Dwight Nelson:

Yeah.

Dr. Larry Dossey:

And so there is one study that looked at the health benefits not only of the group receiving the prayer, but what happened to the people during this study who were actually doing the praying? And they improved equally. The people's health who were doing the praying improved equally compared to the people who were receiving the prayer. So this stuff seems to be good not only for the prayee but for the prayor...

Dwight Nelson:

as well. Ok, so I'm watching The Evidence right now. And I'm thinking, I got to try this. What should I do? I want to become a prayor. Larry, what do you tell me to do?

Dr. Larry Dossey:

Here's what is most important. And if you were praying you need to look inside your heart and see whether or not you have compassion and love and deep, genuine caring for the person you are praying for. If you have that, your prayer is probably going to work.

Dwight Nelson:

Not because there is something emanating from the organism itself because you talk about that's been actually squashed. But something else is happening. What's happening?

Dr. Larry Dossey:

I'm glad you brought this up. You know, people talk about sending energy when they pray. Forget energy. There's nothing that is apparently sent.

Dwight Nelson:

No transmission.

Dr. Larry Dossey:

Nothing seems to be transmitted.

Dwight Nelson:

Ok

Dr. Larry Dossey:

We've got to go beyond those old energy concepts about how prayer works. We're into a new way of thinking here. This is tough for people to get over. Because when people when we think about praying, we think about sending something to somebody.

Dwight Nelson:

So it comes out of me, all thought consciousness now. It's received by the, I believe you call it the absolute, is that it?

Dr. Larry Dossey:

Well the absolute is my favorite term for the Almighty, for God. Listen, we should not get hung up on how this stuff works. What medicine is really good at is saying that it works. We don't understand how prayer works at a distance. We just have to be honest about that. But you know, often in medicine Dwight, we know that something works before we have a clue about how it works.

Dwight Nelson:

Ok.

Dr. Larry Dossey:

We can do the studies and show that it works, but we may be a while in understanding how. But that's all right.

Dwight Nelson:

And the critics are standing up and cheering.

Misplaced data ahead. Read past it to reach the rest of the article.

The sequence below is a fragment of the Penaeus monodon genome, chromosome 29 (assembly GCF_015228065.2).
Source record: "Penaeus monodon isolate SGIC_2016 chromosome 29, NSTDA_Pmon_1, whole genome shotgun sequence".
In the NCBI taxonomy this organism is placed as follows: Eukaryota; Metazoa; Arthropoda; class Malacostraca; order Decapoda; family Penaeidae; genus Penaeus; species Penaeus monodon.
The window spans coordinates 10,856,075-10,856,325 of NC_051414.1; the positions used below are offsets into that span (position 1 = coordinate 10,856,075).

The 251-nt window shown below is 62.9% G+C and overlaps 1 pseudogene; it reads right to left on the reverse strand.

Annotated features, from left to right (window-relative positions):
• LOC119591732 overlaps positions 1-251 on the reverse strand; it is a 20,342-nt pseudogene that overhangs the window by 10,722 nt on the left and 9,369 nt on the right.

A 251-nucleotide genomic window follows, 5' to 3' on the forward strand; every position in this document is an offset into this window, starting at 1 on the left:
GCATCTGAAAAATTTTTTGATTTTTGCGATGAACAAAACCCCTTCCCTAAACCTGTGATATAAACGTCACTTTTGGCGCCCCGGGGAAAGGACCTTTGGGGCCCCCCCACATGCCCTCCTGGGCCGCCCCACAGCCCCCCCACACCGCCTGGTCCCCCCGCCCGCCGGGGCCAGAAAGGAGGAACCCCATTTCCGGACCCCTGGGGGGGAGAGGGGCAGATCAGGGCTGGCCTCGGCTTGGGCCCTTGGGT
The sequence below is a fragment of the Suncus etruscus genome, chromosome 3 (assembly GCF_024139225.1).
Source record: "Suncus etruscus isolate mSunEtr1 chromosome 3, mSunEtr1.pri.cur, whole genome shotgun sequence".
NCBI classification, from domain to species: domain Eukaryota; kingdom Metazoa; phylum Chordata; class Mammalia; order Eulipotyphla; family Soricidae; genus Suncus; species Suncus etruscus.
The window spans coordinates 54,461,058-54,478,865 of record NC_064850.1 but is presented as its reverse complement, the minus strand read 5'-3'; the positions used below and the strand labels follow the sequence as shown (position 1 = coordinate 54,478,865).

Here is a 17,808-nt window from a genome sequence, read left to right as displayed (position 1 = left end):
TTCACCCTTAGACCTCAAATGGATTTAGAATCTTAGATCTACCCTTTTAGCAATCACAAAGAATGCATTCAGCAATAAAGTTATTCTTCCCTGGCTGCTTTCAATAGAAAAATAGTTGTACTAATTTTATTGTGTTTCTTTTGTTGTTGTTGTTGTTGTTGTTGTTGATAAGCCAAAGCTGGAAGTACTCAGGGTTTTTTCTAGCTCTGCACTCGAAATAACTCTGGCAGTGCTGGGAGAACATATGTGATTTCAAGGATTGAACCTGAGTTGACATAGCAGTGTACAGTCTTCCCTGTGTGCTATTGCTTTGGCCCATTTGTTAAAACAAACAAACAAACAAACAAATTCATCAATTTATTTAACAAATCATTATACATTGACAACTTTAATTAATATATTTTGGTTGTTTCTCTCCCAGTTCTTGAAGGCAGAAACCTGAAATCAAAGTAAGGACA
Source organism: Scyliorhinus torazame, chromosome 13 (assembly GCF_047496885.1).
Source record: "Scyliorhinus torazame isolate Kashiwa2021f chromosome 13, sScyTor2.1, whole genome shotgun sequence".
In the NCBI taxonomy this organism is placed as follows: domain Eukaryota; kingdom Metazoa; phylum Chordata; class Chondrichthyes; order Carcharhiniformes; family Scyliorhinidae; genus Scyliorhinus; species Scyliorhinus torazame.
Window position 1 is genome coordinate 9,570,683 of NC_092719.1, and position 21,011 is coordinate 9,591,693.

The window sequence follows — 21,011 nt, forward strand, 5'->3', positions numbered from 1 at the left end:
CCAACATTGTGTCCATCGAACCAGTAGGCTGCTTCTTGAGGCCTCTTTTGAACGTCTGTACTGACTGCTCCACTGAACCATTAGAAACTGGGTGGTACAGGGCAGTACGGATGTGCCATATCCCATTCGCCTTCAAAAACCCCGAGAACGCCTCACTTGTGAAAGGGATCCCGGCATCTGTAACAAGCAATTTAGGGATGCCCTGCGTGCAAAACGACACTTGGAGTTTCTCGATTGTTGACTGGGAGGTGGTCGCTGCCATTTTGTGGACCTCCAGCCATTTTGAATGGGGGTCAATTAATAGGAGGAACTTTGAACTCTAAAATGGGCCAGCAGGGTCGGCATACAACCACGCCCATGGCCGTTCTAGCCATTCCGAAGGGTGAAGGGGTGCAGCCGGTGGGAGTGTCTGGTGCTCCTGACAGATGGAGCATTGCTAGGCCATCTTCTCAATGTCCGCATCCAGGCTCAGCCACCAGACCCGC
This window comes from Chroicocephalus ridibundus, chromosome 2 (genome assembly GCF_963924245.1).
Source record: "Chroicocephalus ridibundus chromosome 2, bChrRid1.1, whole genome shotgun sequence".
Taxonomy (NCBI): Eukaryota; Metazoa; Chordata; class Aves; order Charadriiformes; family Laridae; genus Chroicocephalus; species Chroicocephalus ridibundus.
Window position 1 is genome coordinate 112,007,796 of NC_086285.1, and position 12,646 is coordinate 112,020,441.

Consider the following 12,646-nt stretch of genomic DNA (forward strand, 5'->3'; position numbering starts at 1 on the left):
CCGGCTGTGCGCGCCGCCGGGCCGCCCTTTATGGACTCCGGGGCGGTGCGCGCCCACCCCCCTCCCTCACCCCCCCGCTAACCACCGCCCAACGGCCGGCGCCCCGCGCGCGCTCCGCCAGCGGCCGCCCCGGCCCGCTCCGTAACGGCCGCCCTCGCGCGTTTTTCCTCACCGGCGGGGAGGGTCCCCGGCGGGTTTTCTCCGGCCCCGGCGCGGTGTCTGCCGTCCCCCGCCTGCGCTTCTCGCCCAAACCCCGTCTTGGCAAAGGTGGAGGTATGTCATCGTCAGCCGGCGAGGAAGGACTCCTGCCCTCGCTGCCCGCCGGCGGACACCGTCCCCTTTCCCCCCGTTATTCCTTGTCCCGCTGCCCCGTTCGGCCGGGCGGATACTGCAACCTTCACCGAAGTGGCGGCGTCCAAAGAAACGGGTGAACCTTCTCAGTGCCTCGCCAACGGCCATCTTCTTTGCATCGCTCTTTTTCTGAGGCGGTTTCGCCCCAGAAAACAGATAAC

Dr. Larry Dossey:

Well the critics...some of them...I was a critic. I came around. Many of the critics have sort of been won over by the evidence.

Dwight Nelson:

have they?

Dr. Larry Dossey:

I must say there is a vocal small number of cynics and critics who probably will never make the transition who think this is just absolute heresy and nonsense but progress will just sort of leave them in the dust.

Dwight Nelson:

Final question.

Dr. Larry Dossey:

yeah.

Dwight Nelson:

Your own journey. You started out believing in prayer as a kid. You allude to it in both these books.

Dr. Larry Dossey:

Right.

Dwight Nelson:

What happened?

Dr. Larry Dossey:

I went away to college, fell in love with science...

Dwight Nelson:

Yeah.

Dr. Larry Dossey:

Became an agnostic.

Dwight Nelson:

Yeah.

Dr. Larry Dossey:

Thought that I had finished with all things religious and spiritual. But after becoming a physician I saw patients who got well with prayer. I bumped into the evidence for the scientific evaluation of prayer. And frankly I got to the point of saying, look, this looks as if it meets the criteria of science. Are you going to honor this in your own life with your patients and pray for your patients? And I answered that affirmatively. And then I began to follow the research and encourage the research in this area and so I can't imagine my life working without prayer.

Dwight Nelson:

Larry Dossey, great to have you on the program.

Dr. Larry Dossey:

Thanks Dwight.

Dwight Nelson:

God bless you. what do you think? Would you like some more information? I'd like to invite you to check our interactive website. You can find us at www.theevidence.org I'll be back in just a moment with some closing thoughts.



Dwight Nelson:



Anatole Levitin was a Russian writer and historian who spent years in a Siberian gulag. You would think that prayer in a place like that would seem frozen to the ground. But Levitin came back with a surprising discovery. The greatest miracle of all is prayer he would later write. I have only to turn mentally to God and at once I feel a force that pours into me from somewhere, into my soul, into my whole being. We've looked at hard evidence today indicating that prayer does make things happen. Scientific studies have highlighted the connection between prayer and response in impressive ways. And yet I think it's important to remember that all our prayers have one essential answer, God. Our prayers are much more answerable as a means to that end. I have a feeling that's the secret to those individuals who have reported such dramatic answers to prayer. They are really aiming at something beyond. The greatest thrill of answered prayer isn't necessarily getting what we ask for. But reaching out to touch some one beyond yourself, to touch someone who has always been there. In other words, to commune with the Divine. For me, my conversations with God are one of the greatest evidences that God exists. That's what I think. I'm Dwight Nelson. Join us next time for more of The Evidence.